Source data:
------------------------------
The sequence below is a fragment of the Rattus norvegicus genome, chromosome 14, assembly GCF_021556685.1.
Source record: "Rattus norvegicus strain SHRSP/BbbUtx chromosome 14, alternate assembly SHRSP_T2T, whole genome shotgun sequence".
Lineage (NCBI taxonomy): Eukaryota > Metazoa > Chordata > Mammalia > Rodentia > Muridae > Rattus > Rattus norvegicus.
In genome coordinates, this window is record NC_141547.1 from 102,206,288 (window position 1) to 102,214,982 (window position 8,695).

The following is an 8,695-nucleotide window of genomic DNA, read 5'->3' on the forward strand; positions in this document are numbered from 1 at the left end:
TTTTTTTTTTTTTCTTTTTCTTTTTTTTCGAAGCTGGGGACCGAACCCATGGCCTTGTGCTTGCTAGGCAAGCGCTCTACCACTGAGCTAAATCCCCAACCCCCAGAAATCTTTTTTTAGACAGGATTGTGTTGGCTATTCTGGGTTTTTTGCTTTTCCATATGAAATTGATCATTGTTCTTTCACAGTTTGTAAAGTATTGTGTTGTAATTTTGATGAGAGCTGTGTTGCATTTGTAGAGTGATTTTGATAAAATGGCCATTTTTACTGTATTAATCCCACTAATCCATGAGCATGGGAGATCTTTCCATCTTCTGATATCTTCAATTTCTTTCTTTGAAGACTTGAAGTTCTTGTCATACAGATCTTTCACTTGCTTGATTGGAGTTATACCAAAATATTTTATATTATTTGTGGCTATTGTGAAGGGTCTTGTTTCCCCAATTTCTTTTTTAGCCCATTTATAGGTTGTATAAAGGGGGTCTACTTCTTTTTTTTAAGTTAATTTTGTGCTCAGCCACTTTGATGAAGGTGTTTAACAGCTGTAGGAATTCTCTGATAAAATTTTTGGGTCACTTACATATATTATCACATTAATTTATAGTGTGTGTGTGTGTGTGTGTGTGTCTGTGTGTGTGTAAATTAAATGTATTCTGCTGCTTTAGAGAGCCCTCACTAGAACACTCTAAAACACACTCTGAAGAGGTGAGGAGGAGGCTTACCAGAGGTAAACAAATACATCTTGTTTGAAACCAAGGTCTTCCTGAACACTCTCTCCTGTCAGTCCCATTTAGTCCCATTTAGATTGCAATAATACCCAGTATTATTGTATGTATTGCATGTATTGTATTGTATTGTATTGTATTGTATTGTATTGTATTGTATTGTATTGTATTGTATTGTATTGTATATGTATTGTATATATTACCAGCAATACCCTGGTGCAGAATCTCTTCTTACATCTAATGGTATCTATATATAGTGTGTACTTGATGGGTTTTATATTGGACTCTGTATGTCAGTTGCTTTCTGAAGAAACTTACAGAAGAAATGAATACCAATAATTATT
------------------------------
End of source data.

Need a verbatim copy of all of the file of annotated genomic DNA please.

The sequence below is a fragment of the Rattus norvegicus genome, chromosome 14, assembly GCF_021556685.1.
Source record: "Rattus norvegicus strain SHRSP/BbbUtx chromosome 14, alternate assembly SHRSP_T2T, whole genome shotgun sequence".
Lineage (NCBI taxonomy): Eukaryota > Metazoa > Chordata > Mammalia > Rodentia > Muridae > Rattus > Rattus norvegicus.
In genome coordinates, this window is record NC_141547.1 from 102,206,288 (window position 1) to 102,214,982 (window position 8,695).

The following is an 8,695-nucleotide window of genomic DNA, read 5'->3' on the forward strand; positions in this document are numbered from 1 at the left end:
TTTTTTTTTTTTTCTTTTTCTTTTTTTTCGAAGCTGGGGACCGAACCCATGGCCTTGTGCTTGCTAGGCAAGCGCTCTACCACTGAGCTAAATCCCCAACCCCCAGAAATCTTTTTTTAGACAGGATTGTGTTGGCTATTCTGGGTTTTTTGCTTTTCCATATGAAATTGATCATTGTTCTTTCACAGTTTGTAAAGTATTGTGTTGTAATTTTGATGAGAGCTGTGTTGCATTTGTAGAGTGATTTTGATAAAATGGCCATTTTTACTGTATTAATCCCACTAATCCATGAGCATGGGAGATCTTTCCATCTTCTGATATCTTCAATTTCTTTCTTTGAAGACTTGAAGTTCTTGTCATACAGATCTTTCACTTGCTTGATTGGAGTTATACCAAAATATTTTATATTATTTGTGGCTATTGTGAAGGGTCTTGTTTCCCCAATTTCTTTTTTAGCCCATTTATAGGTTGTATAAAGGGGGTCTACTTCTTTTTTTTAAGTTAATTTTGTGCTCAGCCACTTTGATGAAGGTGTTTAACAGCTGTAGGAATTCTCTGATAAAATTTTTGGGTCACTTACATATATTATCACATTAATTTATAGTGTGTGTGTGTGTGTGTGTGTGTCTGTGTGTGTGTAAATTAAATGTATTCTGCTGCTTTAGAGAGCCCTCACTAGAACACTCTAAAACACACTCTGAAGAGGTGAGGAGGAGGCTTACCAGAGGTAAACAAATACATCTTGTTTGAAACCAAGGTCTTCCTGAACACTCTCTCCTGTCAGTCCCATTTAGTCCCATTTAGATTGCAATAATACCCAGTATTATTGTATGTATTGCATGTATTGTATTGTATTGTATTGTATTGTATTGTATTGTATTGTATTGTATTGTATTGTATTGTATTGTATATGTATTGTATATATTACCAGCAATACCCTGGTGCAGAATCTCTTCTTACATCTAATGGTATCTATATATAGTGTGTACTTGATGGGTTTTATATTGGACTCTGTATGTCAGTTGCTTTCTGAAGAAACTTACAGAAGAAATGAATACCAATAATTATT